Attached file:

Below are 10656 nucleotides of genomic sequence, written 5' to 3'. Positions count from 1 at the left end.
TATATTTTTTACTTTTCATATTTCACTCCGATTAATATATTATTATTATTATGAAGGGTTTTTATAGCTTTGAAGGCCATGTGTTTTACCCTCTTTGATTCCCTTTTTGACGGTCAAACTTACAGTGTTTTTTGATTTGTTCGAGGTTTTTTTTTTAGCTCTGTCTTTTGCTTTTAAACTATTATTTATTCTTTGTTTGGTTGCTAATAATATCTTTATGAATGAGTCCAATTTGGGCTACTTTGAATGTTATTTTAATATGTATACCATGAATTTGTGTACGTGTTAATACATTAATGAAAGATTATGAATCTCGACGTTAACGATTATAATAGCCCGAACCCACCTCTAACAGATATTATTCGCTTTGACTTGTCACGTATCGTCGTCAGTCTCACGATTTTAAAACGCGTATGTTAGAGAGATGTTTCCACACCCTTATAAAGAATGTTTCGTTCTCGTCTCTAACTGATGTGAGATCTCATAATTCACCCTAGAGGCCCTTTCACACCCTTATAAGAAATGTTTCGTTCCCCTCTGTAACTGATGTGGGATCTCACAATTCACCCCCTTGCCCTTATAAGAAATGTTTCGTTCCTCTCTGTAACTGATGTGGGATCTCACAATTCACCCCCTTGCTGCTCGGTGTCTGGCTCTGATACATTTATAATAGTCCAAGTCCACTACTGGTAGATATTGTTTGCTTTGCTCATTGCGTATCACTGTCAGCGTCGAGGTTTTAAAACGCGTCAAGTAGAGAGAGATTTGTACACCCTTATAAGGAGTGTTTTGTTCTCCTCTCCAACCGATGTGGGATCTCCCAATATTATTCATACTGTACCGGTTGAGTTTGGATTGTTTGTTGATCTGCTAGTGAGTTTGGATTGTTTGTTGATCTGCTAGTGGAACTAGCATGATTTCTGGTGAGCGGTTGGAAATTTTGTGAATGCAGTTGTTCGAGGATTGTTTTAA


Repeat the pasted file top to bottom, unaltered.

Below are 10656 nucleotides of genomic sequence, written 5' to 3'. Positions count from 1 at the left end.
TATATTTTTTACTTTTCATATTTCACTCCGATTAATATATTATTATTATTATGAAGGGTTTTTATAGCTTTGAAGGCCATGTGTTTTACCCTCTTTGATTCCCTTTTTGACGGTCAAACTTACAGTGTTTTTTGATTTGTTCGAGGTTTTTTTTTTAGCTCTGTCTTTTGCTTTTAAACTATTATTTATTCTTTGTTTGGTTGCTAATAATATCTTTATGAATGAGTCCAATTTGGGCTACTTTGAATGTTATTTTAATATGTATACCATGAATTTGTGTACGTGTTAATACATTAATGAAAGATTATGAATCTCGACGTTAACGATTATAATAGCCCGAACCCACCTCTAACAGATATTATTCGCTTTGACTTGTCACGTATCGTCGTCAGTCTCACGATTTTAAAACGCGTATGTTAGAGAGATGTTTCCACACCCTTATAAAGAATGTTTCGTTCTCGTCTCTAACTGATGTGAGATCTCATAATTCACCCTAGAGGCCCTTTCACACCCTTATAAGAAATGTTTCGTTCCCCTCTGTAACTGATGTGGGATCTCACAATTCACCCCCTTGCCCTTATAAGAAATGTTTCGTTCCTCTCTGTAACTGATGTGGGATCTCACAATTCACCCCCTTGCTGCTCGGTGTCTGGCTCTGATACATTTATAATAGTCCAAGTCCACTACTGGTAGATATTGTTTGCTTTGCTCATTGCGTATCACTGTCAGCGTCGAGGTTTTAAAACGCGTCAAGTAGAGAGAGATTTGTACACCCTTATAAGGAGTGTTTTGTTCTCCTCTCCAACCGATGTGGGATCTCCCAATATTATTCATACTGTACCGGTTGAGTTTGGATTGTTTGTTGATCTGCTAGTGAGTTTGGATTGTTTGTTGATCTGCTAGTGGAACTAGCATGATTTCTGGTGAGCGGTTGGAAATTTTGTGAATGCAGTTGTTCGAGGATTGTTTTAA